For the common man who has to go out onto the street for work, to carry out some duty or errand, or to meet some emergency — a sty encounter with VIP culture may strike like a bolt from the blue. With wailing sirens and flashing lights, the VIP convoy goes speeding by while all other vehicles on the road are sidelined and threatened by securitymen. Those who know about such things can estimate the ‘importance’ of the VIP or VVIP by the number and types of escort vehicles, the use of red beacons with flasher or without flasher or amber beacons, and the categories of security personnel barking urgently into their walky-talkies. There are said to be about 19 categories of high dignitaries according to Central rules of 2002. It is anybody’s guess how many more categories are permitted under state police rules. With red beacons running amok in busy city roads, emergency vehicles and ambulances with blue beacons get stuck along with vehicles of the hoi-polloi for hours altogether. Meanwhile the sufferings of patients in critical condition, the terrible anxiety of their attendants inside the emergency vehicles can only be imagined. The common man reaches his office late and gets his pay docked, misses appointments, or picks up his children from school very late. But none of these sufferings matter to the powers-be. Rather, the common man has a rule of thumb — the longer the wait and greater the harassment, the higher the passing visitor is in the scale of importance. Such misuse of official machinery is sought to be justified on the grounds of ‘threat perception’ to VIPs. In February this year, while taking up this matter for consideration, the Supreme Court observed that such a perception actually becomes a ‘symbol of power’. The apex court has already banned the misuse of red beacons, while frowning upon categories like ‘high dignitaries’ and ‘constitutiol functiories’ as opposed to the spirit of a republic. In Assam, the Golaghat civil court recently asked some top government officials in Dispur to respond to a suit filed by a harassed commuter held up for over 40 minutes on tiol Highway 37 while the Chief Minister’s cavalcade of 25-30 vehicles passed by. The common litigant must insist that the Union Home ministry’s Model Police Act be followed, which says that policemen must enforce the law impartially by behaving ‘courteously’ with the public.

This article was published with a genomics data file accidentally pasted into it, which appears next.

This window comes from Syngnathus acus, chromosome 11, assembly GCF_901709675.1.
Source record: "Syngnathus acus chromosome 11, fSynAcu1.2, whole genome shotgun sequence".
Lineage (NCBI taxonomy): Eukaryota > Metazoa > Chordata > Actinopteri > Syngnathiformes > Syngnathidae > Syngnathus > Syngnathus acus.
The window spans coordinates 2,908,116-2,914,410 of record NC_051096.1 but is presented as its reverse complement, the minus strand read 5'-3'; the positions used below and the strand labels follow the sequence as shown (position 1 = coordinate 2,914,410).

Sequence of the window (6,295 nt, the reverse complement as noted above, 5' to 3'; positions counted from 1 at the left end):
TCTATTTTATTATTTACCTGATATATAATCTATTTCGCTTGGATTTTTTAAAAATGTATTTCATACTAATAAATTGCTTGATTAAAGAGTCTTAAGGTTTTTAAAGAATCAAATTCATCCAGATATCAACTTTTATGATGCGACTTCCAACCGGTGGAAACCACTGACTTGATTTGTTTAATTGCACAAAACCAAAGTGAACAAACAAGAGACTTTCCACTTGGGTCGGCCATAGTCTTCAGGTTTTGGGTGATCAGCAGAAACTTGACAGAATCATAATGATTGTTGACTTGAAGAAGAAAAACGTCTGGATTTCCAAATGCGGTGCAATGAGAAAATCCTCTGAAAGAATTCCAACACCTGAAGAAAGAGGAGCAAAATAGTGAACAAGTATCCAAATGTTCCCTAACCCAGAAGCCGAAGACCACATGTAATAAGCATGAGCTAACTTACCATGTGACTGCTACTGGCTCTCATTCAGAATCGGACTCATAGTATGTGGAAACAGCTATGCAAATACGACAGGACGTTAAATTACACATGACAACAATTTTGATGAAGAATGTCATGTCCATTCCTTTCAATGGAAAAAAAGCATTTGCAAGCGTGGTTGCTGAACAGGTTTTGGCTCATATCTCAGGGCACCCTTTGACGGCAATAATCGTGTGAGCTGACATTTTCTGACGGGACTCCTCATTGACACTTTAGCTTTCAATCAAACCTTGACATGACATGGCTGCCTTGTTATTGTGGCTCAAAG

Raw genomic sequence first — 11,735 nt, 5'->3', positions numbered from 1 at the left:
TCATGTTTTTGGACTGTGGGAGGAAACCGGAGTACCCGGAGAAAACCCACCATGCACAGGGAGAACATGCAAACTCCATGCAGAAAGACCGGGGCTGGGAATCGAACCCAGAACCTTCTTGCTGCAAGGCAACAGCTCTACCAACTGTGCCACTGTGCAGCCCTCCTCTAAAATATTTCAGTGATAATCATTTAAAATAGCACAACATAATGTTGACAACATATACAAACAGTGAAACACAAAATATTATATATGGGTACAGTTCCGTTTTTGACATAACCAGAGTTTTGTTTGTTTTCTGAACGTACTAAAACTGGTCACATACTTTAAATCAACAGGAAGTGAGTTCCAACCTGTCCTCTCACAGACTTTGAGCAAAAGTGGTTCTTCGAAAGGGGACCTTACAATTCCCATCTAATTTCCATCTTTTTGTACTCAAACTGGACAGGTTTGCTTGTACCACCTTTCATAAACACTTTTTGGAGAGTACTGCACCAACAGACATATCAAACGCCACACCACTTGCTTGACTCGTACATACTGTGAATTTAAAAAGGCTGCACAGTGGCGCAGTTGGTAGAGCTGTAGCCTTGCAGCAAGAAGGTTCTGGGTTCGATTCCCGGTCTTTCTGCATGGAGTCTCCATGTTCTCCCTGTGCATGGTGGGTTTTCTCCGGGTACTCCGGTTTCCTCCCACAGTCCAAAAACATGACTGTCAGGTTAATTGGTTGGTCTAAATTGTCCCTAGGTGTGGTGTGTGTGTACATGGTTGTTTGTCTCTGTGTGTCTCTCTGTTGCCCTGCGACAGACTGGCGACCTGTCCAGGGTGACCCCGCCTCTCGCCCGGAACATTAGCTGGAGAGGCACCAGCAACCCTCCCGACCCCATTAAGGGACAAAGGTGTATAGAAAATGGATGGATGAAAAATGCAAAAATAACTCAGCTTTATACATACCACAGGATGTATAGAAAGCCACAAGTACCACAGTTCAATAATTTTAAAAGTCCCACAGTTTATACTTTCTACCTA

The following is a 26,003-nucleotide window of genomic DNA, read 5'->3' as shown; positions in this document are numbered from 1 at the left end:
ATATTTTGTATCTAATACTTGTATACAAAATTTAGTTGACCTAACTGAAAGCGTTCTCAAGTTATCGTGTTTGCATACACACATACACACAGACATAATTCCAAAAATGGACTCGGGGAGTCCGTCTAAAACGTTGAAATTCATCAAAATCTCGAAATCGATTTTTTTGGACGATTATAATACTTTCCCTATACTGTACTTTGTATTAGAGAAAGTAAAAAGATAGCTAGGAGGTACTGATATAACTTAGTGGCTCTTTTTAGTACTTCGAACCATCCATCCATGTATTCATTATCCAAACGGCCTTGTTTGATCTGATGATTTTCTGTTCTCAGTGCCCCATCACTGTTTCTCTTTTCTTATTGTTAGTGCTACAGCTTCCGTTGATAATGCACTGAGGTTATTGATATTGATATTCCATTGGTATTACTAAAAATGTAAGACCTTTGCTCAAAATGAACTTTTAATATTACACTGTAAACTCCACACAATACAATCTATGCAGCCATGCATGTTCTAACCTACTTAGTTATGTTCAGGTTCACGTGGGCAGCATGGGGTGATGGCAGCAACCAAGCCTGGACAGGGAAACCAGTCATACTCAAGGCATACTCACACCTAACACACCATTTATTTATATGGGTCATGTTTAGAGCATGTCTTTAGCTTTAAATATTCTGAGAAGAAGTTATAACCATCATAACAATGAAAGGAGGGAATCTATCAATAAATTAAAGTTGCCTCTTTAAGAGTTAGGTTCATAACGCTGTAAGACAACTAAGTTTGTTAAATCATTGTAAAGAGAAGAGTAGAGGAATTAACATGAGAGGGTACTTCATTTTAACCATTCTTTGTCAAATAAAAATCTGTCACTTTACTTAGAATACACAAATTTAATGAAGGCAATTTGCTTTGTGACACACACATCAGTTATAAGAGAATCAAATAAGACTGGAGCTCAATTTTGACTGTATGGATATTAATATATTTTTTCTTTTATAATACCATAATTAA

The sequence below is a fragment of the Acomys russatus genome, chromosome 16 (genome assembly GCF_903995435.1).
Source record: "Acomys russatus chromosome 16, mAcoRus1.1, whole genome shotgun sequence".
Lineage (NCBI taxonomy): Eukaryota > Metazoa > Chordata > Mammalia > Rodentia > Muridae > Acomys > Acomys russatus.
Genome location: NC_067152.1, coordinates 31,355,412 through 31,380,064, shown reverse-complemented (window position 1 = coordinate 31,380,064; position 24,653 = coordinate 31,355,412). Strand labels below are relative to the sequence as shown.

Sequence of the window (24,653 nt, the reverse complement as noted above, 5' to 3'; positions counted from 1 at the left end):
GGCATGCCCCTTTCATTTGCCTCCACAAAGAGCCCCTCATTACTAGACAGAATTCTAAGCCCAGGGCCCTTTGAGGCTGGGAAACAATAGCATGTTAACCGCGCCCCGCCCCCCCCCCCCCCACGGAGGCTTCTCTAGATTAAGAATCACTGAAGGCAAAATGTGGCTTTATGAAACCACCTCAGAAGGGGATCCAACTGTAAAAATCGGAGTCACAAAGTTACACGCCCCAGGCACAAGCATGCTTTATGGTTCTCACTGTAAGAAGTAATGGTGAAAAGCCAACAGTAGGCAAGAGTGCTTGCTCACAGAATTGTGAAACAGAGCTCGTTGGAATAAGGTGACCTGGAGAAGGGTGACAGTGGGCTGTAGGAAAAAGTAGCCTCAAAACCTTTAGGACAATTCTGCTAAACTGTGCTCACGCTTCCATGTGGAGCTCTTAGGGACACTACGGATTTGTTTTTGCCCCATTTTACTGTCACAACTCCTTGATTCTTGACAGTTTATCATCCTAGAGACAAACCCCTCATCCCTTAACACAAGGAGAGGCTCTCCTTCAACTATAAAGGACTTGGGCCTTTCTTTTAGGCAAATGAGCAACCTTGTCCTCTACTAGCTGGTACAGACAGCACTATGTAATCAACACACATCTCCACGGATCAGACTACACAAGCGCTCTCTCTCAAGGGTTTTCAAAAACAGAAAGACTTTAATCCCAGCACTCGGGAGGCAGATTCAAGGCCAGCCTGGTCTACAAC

food for thought